The One With All the Negativity

This advert popped up on my social media feed today:

My response:

I’ve been a teacher for 16 years and worked in many schools. I’m respected (in the main) and valued. I’m happy. I spend time with my children and husband at the weekends. I’m free to be me. There’s too much negative press about teaching. I love my job. I love my school and my colleagues.

A fellow social media user asked me for my secret….

1. I know what I’m doing. I’ve been doing it 16 years, 39 weeks a year.

2. I do what’s needed to benefit the children I teach. If there’s no impact on my pupils, that task goes to the bottom of the to do list. (Currently: handing in weekly planning, setting weekly homework and putting up “wallpaper” displays jointly hold the bottom spot!)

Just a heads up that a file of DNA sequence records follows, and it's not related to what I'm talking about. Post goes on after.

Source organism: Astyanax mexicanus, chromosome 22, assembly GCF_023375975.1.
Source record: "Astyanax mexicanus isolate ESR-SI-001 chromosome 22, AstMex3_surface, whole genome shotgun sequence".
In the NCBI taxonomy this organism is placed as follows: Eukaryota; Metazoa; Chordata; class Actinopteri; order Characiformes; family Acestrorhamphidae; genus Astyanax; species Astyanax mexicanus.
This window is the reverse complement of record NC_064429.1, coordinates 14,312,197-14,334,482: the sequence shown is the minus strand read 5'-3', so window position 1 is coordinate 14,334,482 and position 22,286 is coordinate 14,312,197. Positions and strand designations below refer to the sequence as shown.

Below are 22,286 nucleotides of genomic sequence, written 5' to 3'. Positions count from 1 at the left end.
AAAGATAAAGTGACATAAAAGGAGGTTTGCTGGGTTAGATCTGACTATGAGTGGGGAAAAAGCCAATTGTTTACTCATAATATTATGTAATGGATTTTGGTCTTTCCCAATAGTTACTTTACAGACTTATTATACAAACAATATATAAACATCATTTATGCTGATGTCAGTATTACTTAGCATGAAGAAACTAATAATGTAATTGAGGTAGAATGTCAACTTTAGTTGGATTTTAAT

3. I don’t bring marking home. If it can’t get done between 0830 and 1730, it stays at school.

4. I don’t plan in minute detail (see 1&2) My plans for OFSTED day were on one red post it note. Plans scribbled in a planner, or on a post it note, contain enough detail for me to teach from. I can think of 2 occasions in the last 12 months when I’ve planned at home (pre-OFSTED day and the day my access to the cloud broke at school and I couldn’t plan in my PPA time)

That’s it.

They’re not secrets. They’re habits and strategies I’ve developed to keep my workload in check. Teaching is a task that will fill the time you give it.

(Finally, on paper, I’m a better teacher now than I was 7 years ago…. and back then I wasn’t managing my workload at all well)